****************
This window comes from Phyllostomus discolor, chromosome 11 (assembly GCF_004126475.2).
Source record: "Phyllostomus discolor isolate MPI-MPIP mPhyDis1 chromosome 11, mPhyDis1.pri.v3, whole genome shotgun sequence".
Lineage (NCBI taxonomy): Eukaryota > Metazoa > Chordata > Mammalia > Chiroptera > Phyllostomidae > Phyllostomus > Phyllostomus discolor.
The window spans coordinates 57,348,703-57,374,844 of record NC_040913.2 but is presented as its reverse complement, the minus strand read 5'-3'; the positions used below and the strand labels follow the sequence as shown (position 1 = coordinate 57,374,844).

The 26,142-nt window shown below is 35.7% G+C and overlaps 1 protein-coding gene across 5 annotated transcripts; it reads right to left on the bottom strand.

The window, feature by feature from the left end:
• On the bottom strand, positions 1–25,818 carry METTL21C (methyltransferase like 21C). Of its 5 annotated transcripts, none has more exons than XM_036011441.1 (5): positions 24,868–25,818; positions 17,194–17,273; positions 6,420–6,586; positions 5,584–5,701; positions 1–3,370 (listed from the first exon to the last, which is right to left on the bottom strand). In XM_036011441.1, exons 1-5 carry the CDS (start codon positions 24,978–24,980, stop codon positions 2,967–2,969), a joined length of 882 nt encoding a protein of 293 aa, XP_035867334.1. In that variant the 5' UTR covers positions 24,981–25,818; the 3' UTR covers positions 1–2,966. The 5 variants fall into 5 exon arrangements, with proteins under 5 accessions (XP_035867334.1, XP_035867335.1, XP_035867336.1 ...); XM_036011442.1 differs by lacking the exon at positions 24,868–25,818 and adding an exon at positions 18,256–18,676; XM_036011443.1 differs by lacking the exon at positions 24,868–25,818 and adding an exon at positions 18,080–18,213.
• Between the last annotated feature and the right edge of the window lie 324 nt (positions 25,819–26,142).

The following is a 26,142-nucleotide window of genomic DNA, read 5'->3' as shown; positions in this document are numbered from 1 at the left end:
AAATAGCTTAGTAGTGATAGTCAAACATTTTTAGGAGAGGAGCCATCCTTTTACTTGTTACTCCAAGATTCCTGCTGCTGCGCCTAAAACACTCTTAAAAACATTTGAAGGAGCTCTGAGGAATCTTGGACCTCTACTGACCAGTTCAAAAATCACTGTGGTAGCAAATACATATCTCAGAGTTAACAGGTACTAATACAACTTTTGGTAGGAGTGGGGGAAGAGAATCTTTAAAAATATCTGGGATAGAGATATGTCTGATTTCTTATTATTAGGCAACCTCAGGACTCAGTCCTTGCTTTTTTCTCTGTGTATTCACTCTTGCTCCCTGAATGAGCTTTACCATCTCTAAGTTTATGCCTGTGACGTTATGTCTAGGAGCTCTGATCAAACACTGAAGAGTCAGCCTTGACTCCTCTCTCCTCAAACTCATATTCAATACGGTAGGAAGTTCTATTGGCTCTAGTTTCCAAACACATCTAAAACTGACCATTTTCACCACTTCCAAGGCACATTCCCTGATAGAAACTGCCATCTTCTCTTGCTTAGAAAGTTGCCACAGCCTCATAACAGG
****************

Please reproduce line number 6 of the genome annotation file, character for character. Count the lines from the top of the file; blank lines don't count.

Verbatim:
The window, feature by feature from the left end: